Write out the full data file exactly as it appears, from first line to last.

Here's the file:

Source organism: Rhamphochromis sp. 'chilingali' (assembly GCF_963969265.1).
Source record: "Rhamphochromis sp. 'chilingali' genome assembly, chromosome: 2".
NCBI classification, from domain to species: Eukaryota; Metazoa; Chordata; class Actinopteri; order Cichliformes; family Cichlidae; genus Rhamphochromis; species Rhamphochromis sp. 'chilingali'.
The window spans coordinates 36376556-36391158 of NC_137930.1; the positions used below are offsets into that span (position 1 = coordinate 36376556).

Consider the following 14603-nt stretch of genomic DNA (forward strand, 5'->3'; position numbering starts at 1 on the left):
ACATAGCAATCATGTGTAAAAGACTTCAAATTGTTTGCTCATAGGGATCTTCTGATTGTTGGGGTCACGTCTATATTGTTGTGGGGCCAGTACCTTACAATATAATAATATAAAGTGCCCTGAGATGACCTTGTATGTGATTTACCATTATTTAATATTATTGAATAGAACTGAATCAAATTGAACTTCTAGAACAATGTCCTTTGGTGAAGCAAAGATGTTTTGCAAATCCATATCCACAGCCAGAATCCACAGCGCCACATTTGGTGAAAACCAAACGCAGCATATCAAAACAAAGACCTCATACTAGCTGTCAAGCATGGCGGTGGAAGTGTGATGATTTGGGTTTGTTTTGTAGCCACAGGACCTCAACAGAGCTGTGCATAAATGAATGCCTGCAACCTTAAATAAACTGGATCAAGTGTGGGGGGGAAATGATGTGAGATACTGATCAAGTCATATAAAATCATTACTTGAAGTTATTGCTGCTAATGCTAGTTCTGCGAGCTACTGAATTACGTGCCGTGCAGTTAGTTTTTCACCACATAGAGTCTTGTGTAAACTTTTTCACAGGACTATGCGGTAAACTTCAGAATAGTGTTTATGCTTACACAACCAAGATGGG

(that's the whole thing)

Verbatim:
Source organism: Rhamphochromis sp. 'chilingali' (assembly GCF_963969265.1).
Source record: "Rhamphochromis sp. 'chilingali' genome assembly, chromosome: 2".
NCBI classification, from domain to species: Eukaryota; Metazoa; Chordata; class Actinopteri; order Cichliformes; family Cichlidae; genus Rhamphochromis; species Rhamphochromis sp. 'chilingali'.
The window spans coordinates 36376556-36391158 of NC_137930.1; the positions used below are offsets into that span (position 1 = coordinate 36376556).

Consider the following 14603-nt stretch of genomic DNA (forward strand, 5'->3'; position numbering starts at 1 on the left):
ACATAGCAATCATGTGTAAAAGACTTCAAATTGTTTGCTCATAGGGATCTTCTGATTGTTGGGGTCACGTCTATATTGTTGTGGGGCCAGTACCTTACAATATAATAATATAAAGTGCCCTGAGATGACCTTGTATGTGATTTACCATTATTTAATATTATTGAATAGAACTGAATCAAATTGAACTTCTAGAACAATGTCCTTTGGTGAAGCAAAGATGTTTTGCAAATCCATATCCACAGCCAGAATCCACAGCGCCACATTTGGTGAAAACCAAACGCAGCATATCAAAACAAAGACCTCATACTAGCTGTCAAGCATGGCGGTGGAAGTGTGATGATTTGGGTTTGTTTTGTAGCCACAGGACCTCAACAGAGCTGTGCATAAATGAATGCCTGCAACCTTAAATAAACTGGATCAAGTGTGGGGGGGAAATGATGTGAGATACTGATCAAGTCATATAAAATCATTACTTGAAGTTATTGCTGCTAATGCTAGTTCTGCGAGCTACTGAATTACGTGCCGTGCAGTTAGTTTTTCACCACATAGAGTCTTGTGTAAACTTTTTCACAGGACTATGCGGTAAACTTCAGAATAGTGTTTATGCTTACACAACCAAGATGGG